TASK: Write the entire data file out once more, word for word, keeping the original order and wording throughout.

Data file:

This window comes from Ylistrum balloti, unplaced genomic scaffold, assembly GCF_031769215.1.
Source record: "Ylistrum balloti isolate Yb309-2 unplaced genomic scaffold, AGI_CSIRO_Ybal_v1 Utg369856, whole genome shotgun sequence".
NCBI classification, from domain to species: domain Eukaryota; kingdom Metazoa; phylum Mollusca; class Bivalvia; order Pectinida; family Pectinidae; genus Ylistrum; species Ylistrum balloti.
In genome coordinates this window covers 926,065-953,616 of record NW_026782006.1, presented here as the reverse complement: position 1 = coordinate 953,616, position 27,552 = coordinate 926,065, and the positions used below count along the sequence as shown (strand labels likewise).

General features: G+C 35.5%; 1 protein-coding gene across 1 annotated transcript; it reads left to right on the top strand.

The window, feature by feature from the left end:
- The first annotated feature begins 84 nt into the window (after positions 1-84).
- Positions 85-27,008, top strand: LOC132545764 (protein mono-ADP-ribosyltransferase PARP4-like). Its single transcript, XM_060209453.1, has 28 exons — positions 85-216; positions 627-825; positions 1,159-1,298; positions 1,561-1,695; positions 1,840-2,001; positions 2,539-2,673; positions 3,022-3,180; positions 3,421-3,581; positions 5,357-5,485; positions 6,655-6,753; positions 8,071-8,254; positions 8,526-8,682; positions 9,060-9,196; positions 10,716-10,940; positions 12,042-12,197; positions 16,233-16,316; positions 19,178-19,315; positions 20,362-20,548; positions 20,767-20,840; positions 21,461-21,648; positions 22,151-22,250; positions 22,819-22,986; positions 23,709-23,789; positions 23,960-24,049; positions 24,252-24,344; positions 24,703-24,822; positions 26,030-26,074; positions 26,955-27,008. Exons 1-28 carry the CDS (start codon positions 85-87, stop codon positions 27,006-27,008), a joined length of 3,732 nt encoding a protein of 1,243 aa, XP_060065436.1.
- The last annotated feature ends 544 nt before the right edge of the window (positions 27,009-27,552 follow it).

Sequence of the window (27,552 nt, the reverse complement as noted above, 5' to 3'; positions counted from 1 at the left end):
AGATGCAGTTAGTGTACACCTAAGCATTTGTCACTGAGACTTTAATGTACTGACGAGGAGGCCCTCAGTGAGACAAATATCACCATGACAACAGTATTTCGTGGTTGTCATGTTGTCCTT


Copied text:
This window comes from Ylistrum balloti, unplaced genomic scaffold, assembly GCF_031769215.1.
Source record: "Ylistrum balloti isolate Yb309-2 unplaced genomic scaffold, AGI_CSIRO_Ybal_v1 Utg369856, whole genome shotgun sequence".
NCBI classification, from domain to species: domain Eukaryota; kingdom Metazoa; phylum Mollusca; class Bivalvia; order Pectinida; family Pectinidae; genus Ylistrum; species Ylistrum balloti.
In genome coordinates this window covers 926,065-953,616 of record NW_026782006.1, presented here as the reverse complement: position 1 = coordinate 953,616, position 27,552 = coordinate 926,065, and the positions used below count along the sequence as shown (strand labels likewise).

General features: G+C 35.5%; 1 protein-coding gene across 1 annotated transcript; it reads left to right on the top strand.

The window, feature by feature from the left end:
- The first annotated feature begins 84 nt into the window (after positions 1-84).
- Positions 85-27,008, top strand: LOC132545764 (protein mono-ADP-ribosyltransferase PARP4-like). Its single transcript, XM_060209453.1, has 28 exons — positions 85-216; positions 627-825; positions 1,159-1,298; positions 1,561-1,695; positions 1,840-2,001; positions 2,539-2,673; positions 3,022-3,180; positions 3,421-3,581; positions 5,357-5,485; positions 6,655-6,753; positions 8,071-8,254; positions 8,526-8,682; positions 9,060-9,196; positions 10,716-10,940; positions 12,042-12,197; positions 16,233-16,316; positions 19,178-19,315; positions 20,362-20,548; positions 20,767-20,840; positions 21,461-21,648; positions 22,151-22,250; positions 22,819-22,986; positions 23,709-23,789; positions 23,960-24,049; positions 24,252-24,344; positions 24,703-24,822; positions 26,030-26,074; positions 26,955-27,008. Exons 1-28 carry the CDS (start codon positions 85-87, stop codon positions 27,006-27,008), a joined length of 3,732 nt encoding a protein of 1,243 aa, XP_060065436.1.
- The last annotated feature ends 544 nt before the right edge of the window (positions 27,009-27,552 follow it).

Sequence of the window (27,552 nt, the reverse complement as noted above, 5' to 3'; positions counted from 1 at the left end):
AGATGCAGTTAGTGTACACCTAAGCATTTGTCACTGAGACTTTAATGTACTGACGAGGAGGCCCTCAGTGAGACAAATATCACCATGACAACAGTATTTCGTGGTTGTCATGTTGTCCTT